A bucket full of shiny things won’t displace a barrel full of pain

16 May 2024

Media Releases 2024

The federal budget attempts to appease struggling households with a few hand-outs, while maintaining the underlying drivers of per capita recession, says Sustainable Population Australia president Peter Strachan.

“The main reason Australia’s post-Covid inflation is more persistent than in other developed countries is our run-away population growth, sending rents and building costs skyrocketing,” said Mr Strachan.

Treasury still relies on mass immigration to pump up GDP and balance the budget, without a thought for the costs it imposes on households and other levels of government, let alone the obvious environmental impacts.

“Between state and local governments and utilities, each additional resident costs upwards of $130,000 in public infrastructure, then there are ongoing costs for healthcare and children’s education, that are not met by the quantum of tax generated,” said Mr Strachan.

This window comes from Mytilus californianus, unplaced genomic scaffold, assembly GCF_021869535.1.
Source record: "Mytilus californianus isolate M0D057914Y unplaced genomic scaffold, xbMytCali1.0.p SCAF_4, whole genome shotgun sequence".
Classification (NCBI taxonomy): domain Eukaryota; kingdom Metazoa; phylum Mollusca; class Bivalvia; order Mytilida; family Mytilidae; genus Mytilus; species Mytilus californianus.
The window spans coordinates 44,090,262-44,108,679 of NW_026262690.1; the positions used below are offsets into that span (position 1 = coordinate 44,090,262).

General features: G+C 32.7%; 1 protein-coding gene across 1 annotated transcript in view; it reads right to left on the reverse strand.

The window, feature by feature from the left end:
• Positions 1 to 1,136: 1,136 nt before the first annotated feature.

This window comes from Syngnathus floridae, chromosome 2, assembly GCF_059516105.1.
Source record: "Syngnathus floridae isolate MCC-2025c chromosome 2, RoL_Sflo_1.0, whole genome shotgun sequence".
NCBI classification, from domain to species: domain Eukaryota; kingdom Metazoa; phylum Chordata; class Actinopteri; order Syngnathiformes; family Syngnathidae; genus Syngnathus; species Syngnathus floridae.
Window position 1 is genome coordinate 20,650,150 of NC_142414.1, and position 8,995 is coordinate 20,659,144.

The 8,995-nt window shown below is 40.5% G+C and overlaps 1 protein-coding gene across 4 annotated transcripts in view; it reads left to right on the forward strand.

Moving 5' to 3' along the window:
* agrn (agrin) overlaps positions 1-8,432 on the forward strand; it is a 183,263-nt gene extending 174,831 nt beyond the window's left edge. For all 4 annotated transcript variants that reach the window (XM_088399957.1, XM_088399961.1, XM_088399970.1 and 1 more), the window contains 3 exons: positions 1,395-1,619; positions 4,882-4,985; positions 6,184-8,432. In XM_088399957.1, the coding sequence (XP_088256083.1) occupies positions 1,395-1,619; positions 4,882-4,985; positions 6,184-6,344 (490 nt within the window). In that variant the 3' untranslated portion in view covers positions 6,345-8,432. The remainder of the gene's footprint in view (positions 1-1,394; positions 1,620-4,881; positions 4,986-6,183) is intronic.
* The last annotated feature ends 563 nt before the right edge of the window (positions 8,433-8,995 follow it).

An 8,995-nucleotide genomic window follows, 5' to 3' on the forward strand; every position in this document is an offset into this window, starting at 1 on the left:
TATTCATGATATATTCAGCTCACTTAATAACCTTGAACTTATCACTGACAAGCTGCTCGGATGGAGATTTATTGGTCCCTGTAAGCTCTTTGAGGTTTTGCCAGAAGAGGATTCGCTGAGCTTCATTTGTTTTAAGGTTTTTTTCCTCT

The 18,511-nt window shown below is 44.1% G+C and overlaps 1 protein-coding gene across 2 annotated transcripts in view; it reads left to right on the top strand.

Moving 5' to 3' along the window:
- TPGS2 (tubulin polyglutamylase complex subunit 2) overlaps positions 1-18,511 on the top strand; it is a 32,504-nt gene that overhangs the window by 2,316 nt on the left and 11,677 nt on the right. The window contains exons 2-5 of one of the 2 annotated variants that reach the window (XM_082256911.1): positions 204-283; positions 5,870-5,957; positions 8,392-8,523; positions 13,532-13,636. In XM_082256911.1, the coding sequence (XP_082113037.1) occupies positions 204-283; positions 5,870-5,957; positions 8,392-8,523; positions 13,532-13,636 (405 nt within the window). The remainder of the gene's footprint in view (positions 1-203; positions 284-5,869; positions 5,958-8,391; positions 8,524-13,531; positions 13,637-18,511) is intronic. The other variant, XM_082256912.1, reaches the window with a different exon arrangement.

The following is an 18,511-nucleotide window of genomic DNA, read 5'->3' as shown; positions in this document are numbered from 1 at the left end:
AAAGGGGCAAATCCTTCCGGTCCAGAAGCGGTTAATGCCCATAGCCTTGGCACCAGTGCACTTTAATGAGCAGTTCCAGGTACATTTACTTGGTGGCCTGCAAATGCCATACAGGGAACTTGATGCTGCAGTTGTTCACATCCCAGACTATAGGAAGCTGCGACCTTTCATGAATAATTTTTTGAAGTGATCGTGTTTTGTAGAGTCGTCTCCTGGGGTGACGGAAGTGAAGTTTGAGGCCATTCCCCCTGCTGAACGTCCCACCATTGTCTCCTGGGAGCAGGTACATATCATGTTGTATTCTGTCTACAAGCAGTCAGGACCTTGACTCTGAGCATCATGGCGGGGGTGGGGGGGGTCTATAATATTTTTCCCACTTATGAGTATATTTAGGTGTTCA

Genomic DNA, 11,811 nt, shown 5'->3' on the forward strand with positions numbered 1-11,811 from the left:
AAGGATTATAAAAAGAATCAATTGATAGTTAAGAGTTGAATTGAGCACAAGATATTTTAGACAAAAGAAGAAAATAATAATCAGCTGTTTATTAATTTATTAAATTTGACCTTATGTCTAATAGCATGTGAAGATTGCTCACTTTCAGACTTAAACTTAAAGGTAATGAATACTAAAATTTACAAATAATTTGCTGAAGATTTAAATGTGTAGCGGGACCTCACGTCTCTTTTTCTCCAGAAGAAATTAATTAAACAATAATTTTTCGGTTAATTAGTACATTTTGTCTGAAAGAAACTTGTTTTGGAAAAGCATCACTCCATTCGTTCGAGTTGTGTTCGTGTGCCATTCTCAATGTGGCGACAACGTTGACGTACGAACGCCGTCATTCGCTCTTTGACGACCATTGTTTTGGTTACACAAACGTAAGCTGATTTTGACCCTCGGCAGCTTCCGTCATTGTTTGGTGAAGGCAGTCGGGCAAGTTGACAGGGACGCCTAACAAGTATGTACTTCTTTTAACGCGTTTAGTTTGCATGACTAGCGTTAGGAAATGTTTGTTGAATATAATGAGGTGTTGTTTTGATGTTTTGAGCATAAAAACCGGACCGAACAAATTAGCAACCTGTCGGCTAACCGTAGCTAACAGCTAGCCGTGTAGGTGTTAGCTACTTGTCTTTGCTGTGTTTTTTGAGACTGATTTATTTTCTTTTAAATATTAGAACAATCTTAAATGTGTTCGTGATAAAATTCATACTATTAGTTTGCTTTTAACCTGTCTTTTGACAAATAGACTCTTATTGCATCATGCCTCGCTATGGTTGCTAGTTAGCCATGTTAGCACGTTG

“The Albanese government has promised to reduce net migration to pre-pandemic levels but keeps taking actions that increase it. Only a reduction in student numbers will allow a sustainable improvement in housing affordability.

“Pre-pandemic immigration levels are still far too high, more than twice the average intake before 2005. The high-immigration experiment has been running for 20 years. It’s time to admit that it hasn’t worked. It hasn’t fixed skills shortages, it made them worse. If not for the mining boom our balance of trade would be tanking with all the extra imports needed to build and fit out houses.

“Population growth has flattened vast areas of natural habitat, made our cities dependent on desalinated water, and is making it much harder to reduce Australia’s greenhouse gas emissions. Australians can see their quality of life going backwards.

“The vast majority of Australians don’t want more population growth. It is time their voices were heard and heeded.


federal budget , Federal Government , immigration , Media Releases 2024 , population , Population and Economics
Scroll to Top